Introduction to SEIS-PROV¶
SEIS-PROV is a domain specific extension for using
W3C PROV in the context of
seismological data processing and generation.
W3C PROV describes a generic data model for provenance which
is based upon. Please see its website for more details.
SEIS-PROV defines a
new namespace with entities and activities specific to seismology.
W3C PROV offers a number of different serialization formats, all of which
are equivalent in their information content. The seismological community is
already used to XML with formats like QuakeML and StationXML so it makes sense
to use the PROV-XML serialization to ease
adoption. Nonetheless you are free to use any serialization format you desire.
This section aims to give a short introduction to
PROV. Later sections will detail the available records and text and graphical
representations. We will use examples familiar to seismologists where
appropriate. The PROV W3C representations are fairly verbose and tool support
will be vital for its success.
The namespace of the
SEIS-PROV specific types and attributes will most
likely change at a certain point and should be considered temporary. Always use
seis_prov to refer to it.
The current version is 0.1 and is not stable!
Approach to the Extension of W3C PROV¶
W3C PROV in theory offers ways to properly extend it with new entity types
and relations. The downside of that approach is that most tools are not able to
deal with it. Since we strive towards a usable and practical provenance
description, tool support is vital and should be facilitated by any means
W3C PROV in a fairly non-intrusive fashion mainly by
adding new attributes to records under the
seis_prov namespace. This can be
seen as a set of new constraints on top of
W3C PROV. It has the big
advantage of working with existing tools for
W3C PROV. The downside is that
no standard tools like XML schemas can be used to fully validate
files. It follows that other ways to validate
SEIS-PROV files are needed
which are detailed in the Validation section.
W3C PROV in essence describes a graph consisting of different types of
nodes, which are connected by different types of edges. There are three types
of nodes in
W3C PROV which depict different things. The edges describe
different relations between the nodes.
We will first introduce the three different types, each with a short description and a plot.
An entity is an actual thing with some fixed aspects. In a seismological context an entity is usually some piece of waveform or other data for which provenance is described. In a time series analysis workflow for example the data after each step in the processing chain will be described by an entity.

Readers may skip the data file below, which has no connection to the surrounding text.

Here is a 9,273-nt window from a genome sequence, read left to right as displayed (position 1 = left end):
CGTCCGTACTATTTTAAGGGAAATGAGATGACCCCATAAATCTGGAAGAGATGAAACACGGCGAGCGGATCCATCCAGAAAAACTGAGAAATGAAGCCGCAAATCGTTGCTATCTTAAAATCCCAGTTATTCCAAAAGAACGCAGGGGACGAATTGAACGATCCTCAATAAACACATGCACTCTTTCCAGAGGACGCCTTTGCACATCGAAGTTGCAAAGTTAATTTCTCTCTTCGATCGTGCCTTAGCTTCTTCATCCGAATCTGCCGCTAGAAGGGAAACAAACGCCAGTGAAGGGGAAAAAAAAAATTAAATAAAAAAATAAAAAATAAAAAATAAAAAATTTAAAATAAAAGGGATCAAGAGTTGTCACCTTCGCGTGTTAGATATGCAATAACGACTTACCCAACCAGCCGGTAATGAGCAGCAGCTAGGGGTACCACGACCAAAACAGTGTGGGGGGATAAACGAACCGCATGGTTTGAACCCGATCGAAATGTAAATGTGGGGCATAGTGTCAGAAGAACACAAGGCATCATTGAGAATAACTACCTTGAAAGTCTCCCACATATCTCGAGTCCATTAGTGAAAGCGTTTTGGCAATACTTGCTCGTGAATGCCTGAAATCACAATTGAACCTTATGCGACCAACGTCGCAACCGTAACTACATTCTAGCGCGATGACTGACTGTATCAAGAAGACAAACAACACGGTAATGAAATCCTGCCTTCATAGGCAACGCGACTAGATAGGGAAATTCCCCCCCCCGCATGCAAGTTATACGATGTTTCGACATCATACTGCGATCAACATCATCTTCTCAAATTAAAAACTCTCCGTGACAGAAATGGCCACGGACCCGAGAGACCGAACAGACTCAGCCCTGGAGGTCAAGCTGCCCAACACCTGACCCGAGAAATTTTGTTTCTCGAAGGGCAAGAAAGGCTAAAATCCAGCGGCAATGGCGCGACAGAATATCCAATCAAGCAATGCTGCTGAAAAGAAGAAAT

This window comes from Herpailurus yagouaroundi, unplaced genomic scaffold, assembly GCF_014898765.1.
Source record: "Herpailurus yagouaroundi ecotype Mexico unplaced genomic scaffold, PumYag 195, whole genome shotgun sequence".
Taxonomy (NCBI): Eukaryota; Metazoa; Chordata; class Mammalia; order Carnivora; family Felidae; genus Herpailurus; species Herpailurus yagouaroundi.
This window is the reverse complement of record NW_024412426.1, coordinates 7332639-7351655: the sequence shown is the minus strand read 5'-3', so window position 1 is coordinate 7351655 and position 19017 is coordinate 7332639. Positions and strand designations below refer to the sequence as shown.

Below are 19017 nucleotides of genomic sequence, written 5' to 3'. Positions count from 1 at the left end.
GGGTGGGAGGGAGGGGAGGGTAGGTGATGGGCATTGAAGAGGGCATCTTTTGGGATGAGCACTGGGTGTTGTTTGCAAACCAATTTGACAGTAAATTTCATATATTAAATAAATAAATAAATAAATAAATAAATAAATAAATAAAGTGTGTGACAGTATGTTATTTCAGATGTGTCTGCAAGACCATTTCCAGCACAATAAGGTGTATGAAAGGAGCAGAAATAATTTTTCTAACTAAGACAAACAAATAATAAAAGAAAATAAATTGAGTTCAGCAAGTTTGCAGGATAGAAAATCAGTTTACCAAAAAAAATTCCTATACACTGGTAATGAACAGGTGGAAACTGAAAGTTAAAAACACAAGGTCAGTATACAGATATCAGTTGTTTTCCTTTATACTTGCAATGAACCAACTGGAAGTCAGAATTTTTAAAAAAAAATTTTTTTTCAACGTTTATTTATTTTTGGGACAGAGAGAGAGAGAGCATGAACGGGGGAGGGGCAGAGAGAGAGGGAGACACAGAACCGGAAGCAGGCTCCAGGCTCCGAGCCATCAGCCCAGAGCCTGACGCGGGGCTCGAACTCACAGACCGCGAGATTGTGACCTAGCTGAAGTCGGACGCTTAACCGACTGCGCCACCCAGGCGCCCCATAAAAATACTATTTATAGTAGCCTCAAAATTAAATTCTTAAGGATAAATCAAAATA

SEIS-PROV entities are normal
prov:entity records with a special
The most used entity in
SEIS-PROV is the
entity, describing a single continuous piece of waveform data.
seis_prov:adjoint_source, and other entities. More entities will be added
as the need arises.
Each type of entity has a set of (optional) attributes, the
seis_prov:waveform_trace entity for example has attributes denoting the
network, station, location, and channel SEED identifies, the start time,
sampling rate, the number of samples, and other things.
Activities are action that can change or generate entities. In seismological data processing, each processing step can be seen as an activity that uses the data and generates a new version of it.
A further example for an activity would be a simulation run which generates some synthetic waveforms. Also an event relocation could be considered an activity but that can also be stored in the QuakeML file directly, thus an identifier which event was actually used should be enough. Model generation can be considered an activity, as can adjoint backwards simulations to generate gradients.
Activities can either use existing entities and generate new ones. The
SEIS-PROV standard defines a number of activities from common processing
packages like SAC and ObsPy. Further activities should be added with time.
While it is not required we strongly recommend to associate each activity
with a software agent otherwise reproducibility is severely hurt.
Agents are persons, organizations, or software programs responsible for some activity, entity, or another agent. One can define different relations between the nodes. A classical example for an agent would be which software performed the processing and which person steered the software. It could also be a group of people or an institution.
SEIS-PROV does not define any new agent types - the ones defined in
PROV are sufficient.
SEIS-PROV requires each software agent to have
seis_prov:website attributes. A human readable
recommended. Agents can furthermore have an
Relations and the Rest of W3C PROV¶
W3C PROV has a lot more to offer, everything can be used in
but will not be described here - please refer to the
W3C PROV specification
for more information.
The different types of records described in the previous sections are tied
together using relations. There are a number of relations in the
data model, the important ones for
Usage (used): Activities make use of entities, thus this is mostly used to note what entities or data went into an activity.
Generation (wasGeneratedBy): Entities are generated by activities, thus this is mostly used to show the output of an activitiy.
Association (wasAssociatedWith): Mostly used to show which agent is responsible for a certain activitiy, e.g. which software performed the filtering operation.
Delegation (actedOnBehalfOf): Mostly used to show what person was responsible for steering a piece of software.
If that is confusing it should become clearer in the following sections.